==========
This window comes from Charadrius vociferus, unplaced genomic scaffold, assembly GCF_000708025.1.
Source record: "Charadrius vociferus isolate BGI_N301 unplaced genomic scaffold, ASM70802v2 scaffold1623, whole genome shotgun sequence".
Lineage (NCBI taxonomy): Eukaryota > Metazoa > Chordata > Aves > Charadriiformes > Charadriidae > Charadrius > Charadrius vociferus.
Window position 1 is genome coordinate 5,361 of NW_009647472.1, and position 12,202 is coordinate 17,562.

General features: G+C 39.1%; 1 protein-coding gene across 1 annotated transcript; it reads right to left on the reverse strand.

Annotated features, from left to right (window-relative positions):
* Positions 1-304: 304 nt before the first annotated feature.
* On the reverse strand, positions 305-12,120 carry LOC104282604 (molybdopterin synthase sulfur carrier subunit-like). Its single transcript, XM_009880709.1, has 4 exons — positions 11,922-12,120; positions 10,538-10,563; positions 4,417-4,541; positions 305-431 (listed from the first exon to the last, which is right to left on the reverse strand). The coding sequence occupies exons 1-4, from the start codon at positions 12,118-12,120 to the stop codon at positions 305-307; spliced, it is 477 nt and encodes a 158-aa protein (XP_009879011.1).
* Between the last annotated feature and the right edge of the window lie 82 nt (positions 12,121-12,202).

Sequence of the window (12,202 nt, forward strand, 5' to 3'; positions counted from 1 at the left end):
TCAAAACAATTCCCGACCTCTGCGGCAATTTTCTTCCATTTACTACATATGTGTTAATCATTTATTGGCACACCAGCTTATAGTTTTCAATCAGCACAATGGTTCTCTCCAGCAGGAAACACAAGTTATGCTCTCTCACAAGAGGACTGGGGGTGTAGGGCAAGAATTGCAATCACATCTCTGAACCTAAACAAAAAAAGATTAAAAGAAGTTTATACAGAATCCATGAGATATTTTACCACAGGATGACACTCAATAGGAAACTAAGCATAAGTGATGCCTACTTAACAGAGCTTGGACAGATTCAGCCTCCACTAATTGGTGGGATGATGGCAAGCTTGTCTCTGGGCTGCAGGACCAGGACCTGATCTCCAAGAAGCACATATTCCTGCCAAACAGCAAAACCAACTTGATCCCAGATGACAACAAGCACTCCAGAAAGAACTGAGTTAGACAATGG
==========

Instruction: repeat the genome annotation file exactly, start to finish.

This window comes from Charadrius vociferus, unplaced genomic scaffold, assembly GCF_000708025.1.
Source record: "Charadrius vociferus isolate BGI_N301 unplaced genomic scaffold, ASM70802v2 scaffold1623, whole genome shotgun sequence".
Lineage (NCBI taxonomy): Eukaryota > Metazoa > Chordata > Aves > Charadriiformes > Charadriidae > Charadrius > Charadrius vociferus.
Window position 1 is genome coordinate 5,361 of NW_009647472.1, and position 12,202 is coordinate 17,562.

General features: G+C 39.1%; 1 protein-coding gene across 1 annotated transcript; it reads right to left on the reverse strand.

Annotated features, from left to right (window-relative positions):
* Positions 1-304: 304 nt before the first annotated feature.
* On the reverse strand, positions 305-12,120 carry LOC104282604 (molybdopterin synthase sulfur carrier subunit-like). Its single transcript, XM_009880709.1, has 4 exons — positions 11,922-12,120; positions 10,538-10,563; positions 4,417-4,541; positions 305-431 (listed from the first exon to the last, which is right to left on the reverse strand). The coding sequence occupies exons 1-4, from the start codon at positions 12,118-12,120 to the stop codon at positions 305-307; spliced, it is 477 nt and encodes a 158-aa protein (XP_009879011.1).
* Between the last annotated feature and the right edge of the window lie 82 nt (positions 12,121-12,202).

Sequence of the window (12,202 nt, forward strand, 5' to 3'; positions counted from 1 at the left end):
TCAAAACAATTCCCGACCTCTGCGGCAATTTTCTTCCATTTACTACATATGTGTTAATCATTTATTGGCACACCAGCTTATAGTTTTCAATCAGCACAATGGTTCTCTCCAGCAGGAAACACAAGTTATGCTCTCTCACAAGAGGACTGGGGGTGTAGGGCAAGAATTGCAATCACATCTCTGAACCTAAACAAAAAAAGATTAAAAGAAGTTTATACAGAATCCATGAGATATTTTACCACAGGATGACACTCAATAGGAAACTAAGCATAAGTGATGCCTACTTAACAGAGCTTGGACAGATTCAGCCTCCACTAATTGGTGGGATGATGGCAAGCTTGTCTCTGGGCTGCAGGACCAGGACCTGATCTCCAAGAAGCACATATTCCTGCCAAACAGCAAAACCAACTTGATCCCAGATGACAACAAGCACTCCAGAAAGAACTGAGTTAGACAATGG